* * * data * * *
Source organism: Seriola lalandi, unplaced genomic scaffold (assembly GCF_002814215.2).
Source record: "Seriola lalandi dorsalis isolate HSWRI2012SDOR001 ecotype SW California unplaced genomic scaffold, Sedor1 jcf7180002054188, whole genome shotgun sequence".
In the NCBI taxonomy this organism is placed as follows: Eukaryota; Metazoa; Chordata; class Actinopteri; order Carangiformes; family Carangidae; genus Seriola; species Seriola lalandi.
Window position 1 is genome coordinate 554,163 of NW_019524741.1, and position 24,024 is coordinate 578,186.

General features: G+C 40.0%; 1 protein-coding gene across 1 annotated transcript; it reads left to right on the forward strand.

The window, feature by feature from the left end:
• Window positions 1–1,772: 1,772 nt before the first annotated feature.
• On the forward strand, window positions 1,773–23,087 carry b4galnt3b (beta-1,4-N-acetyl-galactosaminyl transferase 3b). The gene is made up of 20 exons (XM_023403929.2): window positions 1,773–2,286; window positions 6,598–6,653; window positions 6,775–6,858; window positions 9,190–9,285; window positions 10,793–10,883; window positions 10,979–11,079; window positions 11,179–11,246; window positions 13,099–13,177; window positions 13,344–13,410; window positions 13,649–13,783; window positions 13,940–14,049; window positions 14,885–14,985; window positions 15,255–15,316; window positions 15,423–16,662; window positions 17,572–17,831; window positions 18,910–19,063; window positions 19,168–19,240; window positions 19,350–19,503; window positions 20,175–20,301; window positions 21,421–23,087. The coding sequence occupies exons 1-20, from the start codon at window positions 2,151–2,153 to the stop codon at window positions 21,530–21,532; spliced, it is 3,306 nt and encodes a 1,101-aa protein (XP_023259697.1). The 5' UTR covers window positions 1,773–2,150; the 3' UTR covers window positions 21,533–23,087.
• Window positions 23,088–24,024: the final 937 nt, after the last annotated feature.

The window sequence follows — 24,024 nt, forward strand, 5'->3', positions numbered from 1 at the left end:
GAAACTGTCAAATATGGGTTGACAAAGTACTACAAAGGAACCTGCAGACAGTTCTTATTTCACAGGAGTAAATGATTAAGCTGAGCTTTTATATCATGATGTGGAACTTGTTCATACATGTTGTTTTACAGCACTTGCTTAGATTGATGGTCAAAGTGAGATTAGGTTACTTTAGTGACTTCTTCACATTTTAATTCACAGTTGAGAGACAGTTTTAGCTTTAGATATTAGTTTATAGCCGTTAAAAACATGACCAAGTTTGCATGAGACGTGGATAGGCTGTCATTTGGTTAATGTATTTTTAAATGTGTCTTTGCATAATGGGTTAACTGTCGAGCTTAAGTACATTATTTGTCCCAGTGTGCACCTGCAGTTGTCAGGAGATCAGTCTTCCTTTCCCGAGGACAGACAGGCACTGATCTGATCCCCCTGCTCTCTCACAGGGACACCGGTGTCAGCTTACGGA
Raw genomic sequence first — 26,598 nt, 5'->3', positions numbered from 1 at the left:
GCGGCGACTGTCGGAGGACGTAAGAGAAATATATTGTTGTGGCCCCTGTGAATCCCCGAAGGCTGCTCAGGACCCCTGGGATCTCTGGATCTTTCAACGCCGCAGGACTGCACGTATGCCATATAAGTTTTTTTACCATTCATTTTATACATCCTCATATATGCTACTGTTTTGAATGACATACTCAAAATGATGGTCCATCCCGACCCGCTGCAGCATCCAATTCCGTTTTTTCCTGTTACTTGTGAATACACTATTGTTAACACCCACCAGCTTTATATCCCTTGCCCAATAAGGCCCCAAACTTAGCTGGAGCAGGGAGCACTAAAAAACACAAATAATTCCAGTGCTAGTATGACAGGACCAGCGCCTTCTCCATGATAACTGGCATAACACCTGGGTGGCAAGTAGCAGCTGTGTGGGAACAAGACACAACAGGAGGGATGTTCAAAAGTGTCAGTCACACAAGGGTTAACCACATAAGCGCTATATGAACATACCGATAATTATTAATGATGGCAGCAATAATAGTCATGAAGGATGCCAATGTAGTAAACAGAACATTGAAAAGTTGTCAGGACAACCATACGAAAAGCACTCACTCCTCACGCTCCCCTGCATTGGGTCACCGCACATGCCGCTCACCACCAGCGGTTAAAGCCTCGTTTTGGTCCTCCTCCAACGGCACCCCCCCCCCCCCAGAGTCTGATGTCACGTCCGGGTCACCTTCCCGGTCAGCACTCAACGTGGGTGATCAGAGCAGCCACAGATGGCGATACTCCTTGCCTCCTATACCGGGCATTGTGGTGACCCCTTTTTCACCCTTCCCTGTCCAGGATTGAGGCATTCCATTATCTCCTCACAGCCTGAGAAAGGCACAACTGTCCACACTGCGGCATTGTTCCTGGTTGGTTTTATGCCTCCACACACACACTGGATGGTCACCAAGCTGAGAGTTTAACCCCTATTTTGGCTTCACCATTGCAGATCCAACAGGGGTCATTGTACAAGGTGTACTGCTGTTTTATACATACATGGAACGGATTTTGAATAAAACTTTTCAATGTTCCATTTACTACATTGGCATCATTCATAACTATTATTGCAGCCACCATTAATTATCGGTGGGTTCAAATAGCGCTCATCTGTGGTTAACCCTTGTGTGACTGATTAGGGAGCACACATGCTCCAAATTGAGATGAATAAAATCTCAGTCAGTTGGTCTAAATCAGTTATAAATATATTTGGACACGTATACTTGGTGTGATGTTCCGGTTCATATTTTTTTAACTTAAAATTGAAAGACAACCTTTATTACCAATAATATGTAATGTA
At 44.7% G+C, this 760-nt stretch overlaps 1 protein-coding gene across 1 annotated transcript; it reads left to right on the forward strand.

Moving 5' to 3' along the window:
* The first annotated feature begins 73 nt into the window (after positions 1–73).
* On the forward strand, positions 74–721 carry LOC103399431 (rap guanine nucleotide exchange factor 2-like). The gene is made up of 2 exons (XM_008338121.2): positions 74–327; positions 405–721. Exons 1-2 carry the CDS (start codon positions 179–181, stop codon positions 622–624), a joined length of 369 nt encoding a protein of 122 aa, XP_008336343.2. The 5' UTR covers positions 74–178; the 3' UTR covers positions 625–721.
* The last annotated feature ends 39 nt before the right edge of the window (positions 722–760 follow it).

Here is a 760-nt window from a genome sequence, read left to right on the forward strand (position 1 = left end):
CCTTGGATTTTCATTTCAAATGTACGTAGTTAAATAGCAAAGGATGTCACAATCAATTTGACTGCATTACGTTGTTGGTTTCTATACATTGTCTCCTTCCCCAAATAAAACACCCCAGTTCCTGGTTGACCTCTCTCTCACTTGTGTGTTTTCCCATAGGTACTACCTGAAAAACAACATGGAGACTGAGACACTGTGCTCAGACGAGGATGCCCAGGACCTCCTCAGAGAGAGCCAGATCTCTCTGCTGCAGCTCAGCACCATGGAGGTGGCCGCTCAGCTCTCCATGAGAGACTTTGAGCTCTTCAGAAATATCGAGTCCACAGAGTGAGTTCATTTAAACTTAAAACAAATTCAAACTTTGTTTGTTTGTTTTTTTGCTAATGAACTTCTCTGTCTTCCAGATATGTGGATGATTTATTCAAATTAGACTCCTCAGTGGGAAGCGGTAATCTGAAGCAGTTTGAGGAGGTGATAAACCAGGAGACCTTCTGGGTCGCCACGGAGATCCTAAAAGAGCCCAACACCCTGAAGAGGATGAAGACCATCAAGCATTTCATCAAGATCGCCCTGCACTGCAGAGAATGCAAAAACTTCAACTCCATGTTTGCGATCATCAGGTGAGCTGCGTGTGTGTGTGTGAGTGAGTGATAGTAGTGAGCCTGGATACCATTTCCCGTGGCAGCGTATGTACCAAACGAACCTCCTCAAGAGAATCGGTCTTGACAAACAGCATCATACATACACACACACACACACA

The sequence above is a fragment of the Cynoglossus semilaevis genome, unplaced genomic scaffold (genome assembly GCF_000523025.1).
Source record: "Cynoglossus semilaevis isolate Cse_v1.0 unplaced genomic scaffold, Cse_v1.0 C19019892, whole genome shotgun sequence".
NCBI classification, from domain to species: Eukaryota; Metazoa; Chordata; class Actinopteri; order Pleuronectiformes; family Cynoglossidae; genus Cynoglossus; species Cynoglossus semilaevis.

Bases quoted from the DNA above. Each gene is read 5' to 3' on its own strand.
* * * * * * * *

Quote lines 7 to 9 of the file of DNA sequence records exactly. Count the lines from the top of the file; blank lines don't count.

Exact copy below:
• Window positions 1–1,772: 1,772 nt before the first annotated feature.
• On the forward strand, window positions 1,773–23,087 carry b4galnt3b (beta-1,4-N-acetyl-galactosaminyl transferase 3b). The gene is made up of 20 exons (XM_023403929.2): window positions 1,773–2,286; window positions 6,598–6,653; window positions 6,775–6,858; window positions 9,190–9,285; window positions 10,793–10,883; window positions 10,979–11,079; window positions 11,179–11,246; window positions 13,099–13,177; window positions 13,344–13,410; window positions 13,649–13,783; window positions 13,940–14,049; window positions 14,885–14,985; window positions 15,255–15,316; window positions 15,423–16,662; window positions 17,572–17,831; window positions 18,910–19,063; window positions 19,168–19,240; window positions 19,350–19,503; window positions 20,175–20,301; window positions 21,421–23,087. The coding sequence occupies exons 1-20, from the start codon at window positions 2,151–2,153 to the stop codon at window positions 21,530–21,532; spliced, it is 3,306 nt and encodes a 1,101-aa protein (XP_023259697.1). The 5' UTR covers window positions 1,773–2,150; the 3' UTR covers window positions 21,533–23,087.
• Window positions 23,088–24,024: the final 937 nt, after the last annotated feature.